"That word again. That stupid, suicidal word. Honor won't pay for much of anything. More stupid wars have been fought over honor than I care to think about. Seems to me that honor is a word that gets used to cover a lot of other things. Things like greed and ambition, hatred, and bigotry."

CAWPILE Rating: Overall - 6.6/10 - ⭐⭐⭐/5
Characters      - 8
Atmosphere   - 7
Writing Style - 8
Plot                - 7
Intrigue          - 6
Logic             - 3
Enjoyment     - 7
What is a CAWPILE Rating?

I have mixed feelings about this book. It is good overall, but it had a pretty slow start. It is incredibly feminist - to a fault. The 'sword' referred to in the title is a magical sword called Need. It will only be wielded by a woman against a man. Even when another female is directly attacking the female wielder of the sword, it won't let the wielder harm the other female - putting the wielder herself in grave danger. There were other things that I had an issue with regarding this book's view of feminism, but I'm not going to go into details here.

The story is mostly set in Rethwellen, not Valdemar. We briefly meet a Herald in the middle of the book, but they don't really come into play until the very end - which is a disappointment. Heralds have a very strong moral/honor code, which seemed to be broken without any thought in this book. For years, a Herald goes into a person's dreams to be with them while they're apart... but the other person doesn't know it's a dream. To me, a Herald would NEVER enter into a person's dream without express permission to do so beforehand or at least tell the person right away in the dream what the situation is. They have sexual encounters and she tells him much more than she probably would have if she knew it was real. It just felt like a rape of the mind to me and it did NOT fit in with the behavior of a Herald. This, more than anything else, is the reason why the book rating is so low for me.

Most of the book takes place before the original Arrows Trilogy, then it jumps ahead and the ending is after the Arrows Trilogy. Despite most of it being pre-Arrows, I would suggest reading it after the trilogy due to spoilers in the ending. I enjoy Kerowyn as a character. I cried multiple times reading the last chapter. The ending is great!

Now I'm off to read another book... but since a review should be more about the author of the book than about the writer of the blog, I will let Mercedes Lackey have the last words:

These are sayings/teachings from Tarma, Kerowyn's teacher.

"No learning, no knowledge is ever wasted."

"If there was one thing that studying under Tarma had taught her, it was never to discard a book. You never knew when something in it - even in so innocuous a volume as a book of poetry - could prove useful."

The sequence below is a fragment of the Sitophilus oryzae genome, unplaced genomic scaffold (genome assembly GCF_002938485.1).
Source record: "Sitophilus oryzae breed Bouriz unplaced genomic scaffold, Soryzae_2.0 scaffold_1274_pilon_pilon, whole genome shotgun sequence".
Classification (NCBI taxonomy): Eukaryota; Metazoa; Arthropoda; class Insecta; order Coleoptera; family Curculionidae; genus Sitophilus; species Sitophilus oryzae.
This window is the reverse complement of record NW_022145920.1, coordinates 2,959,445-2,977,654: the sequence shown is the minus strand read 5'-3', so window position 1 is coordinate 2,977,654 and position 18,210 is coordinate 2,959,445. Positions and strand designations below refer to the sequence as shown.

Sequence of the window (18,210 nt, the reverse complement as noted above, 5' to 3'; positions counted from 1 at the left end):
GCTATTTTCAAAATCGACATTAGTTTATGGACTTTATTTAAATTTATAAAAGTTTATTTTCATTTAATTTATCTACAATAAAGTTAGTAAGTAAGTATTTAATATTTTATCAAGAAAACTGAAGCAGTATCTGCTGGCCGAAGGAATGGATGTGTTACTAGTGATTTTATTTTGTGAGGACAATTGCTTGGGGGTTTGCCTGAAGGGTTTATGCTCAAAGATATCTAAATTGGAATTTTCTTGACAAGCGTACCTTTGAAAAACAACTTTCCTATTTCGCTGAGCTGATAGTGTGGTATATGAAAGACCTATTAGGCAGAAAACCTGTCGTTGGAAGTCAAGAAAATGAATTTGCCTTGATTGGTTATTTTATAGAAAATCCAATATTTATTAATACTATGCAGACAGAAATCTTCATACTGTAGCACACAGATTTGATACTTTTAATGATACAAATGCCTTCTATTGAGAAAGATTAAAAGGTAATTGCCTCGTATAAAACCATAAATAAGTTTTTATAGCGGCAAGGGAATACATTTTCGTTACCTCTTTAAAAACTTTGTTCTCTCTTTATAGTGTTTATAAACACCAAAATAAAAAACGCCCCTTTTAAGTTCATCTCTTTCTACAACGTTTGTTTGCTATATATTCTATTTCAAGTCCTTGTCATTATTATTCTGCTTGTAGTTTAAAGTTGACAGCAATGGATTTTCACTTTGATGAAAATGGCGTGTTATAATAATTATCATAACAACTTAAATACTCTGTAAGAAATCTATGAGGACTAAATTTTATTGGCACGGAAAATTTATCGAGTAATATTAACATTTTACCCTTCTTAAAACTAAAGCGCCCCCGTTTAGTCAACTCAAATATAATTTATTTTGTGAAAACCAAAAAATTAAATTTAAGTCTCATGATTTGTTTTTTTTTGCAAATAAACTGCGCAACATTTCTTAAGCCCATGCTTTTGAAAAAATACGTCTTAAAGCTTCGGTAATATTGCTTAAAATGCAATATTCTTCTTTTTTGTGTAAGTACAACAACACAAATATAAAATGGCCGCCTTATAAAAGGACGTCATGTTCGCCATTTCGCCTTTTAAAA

"A slighted friend is more dangerous than an enemy."

Friday, March 10, 2023

Associated Shades Quartet by John Kendrick Bangs

 Associated Shades Quartet:

-A House-Boat on the Styx (1895) - 70 pages

-The Pursuit of the House-Boat (1897) - 80 pages

-The Enchanted Type-Writer (1899) - 69 pages

-Mr. Munchausen: Being a True Account of Some of the Recent Adventures Beyond the Styx of the Late Hieronymous Carl Friedrich, Sometimes Baron Munchausen of Bodenwerder (1901) -  76 pages

Author: John Kendrick Bangs 
(American, 1862-1922)
Page count: 295 total

Dates read:
2/1/23-2/7/23; 2/9/23-2/19/23; 3/1/22-3/6/22
2023 book goal progress: 4 out of 23

From my TBR shelf
Read my other book reviews for my 2023 goals HERE.

Description on back of book:
This volume contains the four humorous and witty novels by John Kendrick Bangs about "The Associated Shades" a group of famous dead people who become a sort of corporation or exclusive club. Members include Confucius, Socrates, William Shakespeare, Napolean Bonaparte, Dr. Samuel Johnson, James Boswell, Charles Darwin, George Washington, and Walter Raleigh.

CAWPILE Rating: Overall - 7.3/10 - ⭐⭐⭐⭐/5
Characters      - 9
Atmosphere   - 9
Writing Style - 8
Plot                - 5
Intrigue          - 6
Logic             - 6
Enjoyment     - 8
What is a CAWPILE Rating?

Note: The above rating is for the first 2 novellas and doesn't include the last 2.

First sentence:
"Charon, the Ferryman of renown, was cruising slowly along the Styx one pleasant Friday morning not long ago, and as he paddled idly on he chuckled mildly to himself as he thought of the monopoly in the ferriage which in the course of years he had managed to build up."

Favorite quotes:
" 'Hamlet was a good play, just the same,' said Cicero.
'Very,' put in Doctor Johnson. 'It cured me of insomnia.'
'Well, if you don't talk in your sleep, the play did a Christian service to the word,' retorted Shakespeare."

" 'I the germ of an idea have got!'
'Well, go quarantine yourself,' said Doctor Johnson. 'I'd hate to have one of your idea microbes get hold of me.' "

"That isn't the point, as the man said to the assassin who tried to stab him with the hilt of his dagger."

" 'A magnificent old maid was lost to the word when you married,' said Queen Elizabeth. 'Feeling as you do, my dear Xanthippe, I don't see why you ever took a husband.'